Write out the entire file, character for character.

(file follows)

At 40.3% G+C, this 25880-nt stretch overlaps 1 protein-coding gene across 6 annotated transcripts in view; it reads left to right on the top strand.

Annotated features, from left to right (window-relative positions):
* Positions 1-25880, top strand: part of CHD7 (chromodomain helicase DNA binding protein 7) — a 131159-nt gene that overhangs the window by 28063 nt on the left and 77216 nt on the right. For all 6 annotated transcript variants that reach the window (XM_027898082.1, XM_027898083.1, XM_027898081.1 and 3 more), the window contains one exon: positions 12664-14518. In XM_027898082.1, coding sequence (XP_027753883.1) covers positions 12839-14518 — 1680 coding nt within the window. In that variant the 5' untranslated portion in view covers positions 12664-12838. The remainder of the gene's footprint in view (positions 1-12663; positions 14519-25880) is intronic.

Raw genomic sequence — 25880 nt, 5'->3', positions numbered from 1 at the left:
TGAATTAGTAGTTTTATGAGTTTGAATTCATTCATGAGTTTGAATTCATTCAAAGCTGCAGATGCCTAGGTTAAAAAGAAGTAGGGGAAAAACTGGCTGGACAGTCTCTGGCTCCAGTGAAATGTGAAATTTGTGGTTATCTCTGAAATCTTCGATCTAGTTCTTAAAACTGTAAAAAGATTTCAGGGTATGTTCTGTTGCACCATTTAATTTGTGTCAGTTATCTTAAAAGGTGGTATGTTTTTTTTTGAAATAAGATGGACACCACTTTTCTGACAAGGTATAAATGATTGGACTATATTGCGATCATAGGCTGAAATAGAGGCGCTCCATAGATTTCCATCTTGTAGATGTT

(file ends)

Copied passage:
At 40.3% G+C, this 25880-nt stretch overlaps 1 protein-coding gene across 6 annotated transcripts in view; it reads left to right on the top strand.

Annotated features, from left to right (window-relative positions):
* Positions 1-25880, top strand: part of CHD7 (chromodomain helicase DNA binding protein 7) — a 131159-nt gene that overhangs the window by 28063 nt on the left and 77216 nt on the right. For all 6 annotated transcript variants that reach the window (XM_027898082.1, XM_027898083.1, XM_027898081.1 and 3 more), the window contains one exon: positions 12664-14518. In XM_027898082.1, coding sequence (XP_027753883.1) covers positions 12839-14518 — 1680 coding nt within the window. In that variant the 5' untranslated portion in view covers positions 12664-12838. The remainder of the gene's footprint in view (positions 1-12663; positions 14519-25880) is intronic.

Raw genomic sequence — 25880 nt, 5'->3', positions numbered from 1 at the left:
TGAATTAGTAGTTTTATGAGTTTGAATTCATTCATGAGTTTGAATTCATTCAAAGCTGCAGATGCCTAGGTTAAAAAGAAGTAGGGGAAAAACTGGCTGGACAGTCTCTGGCTCCAGTGAAATGTGAAATTTGTGGTTATCTCTGAAATCTTCGATCTAGTTCTTAAAACTGTAAAAAGATTTCAGGGTATGTTCTGTTGCACCATTTAATTTGTGTCAGTTATCTTAAAAGGTGGTATGTTTTTTTTTGAAATAAGATGGACACCACTTTTCTGACAAGGTATAAATGATTGGACTATATTGCGATCATAGGCTGAAATAGAGGCGCTCCATAGATTTCCATCTTGTAGATGTT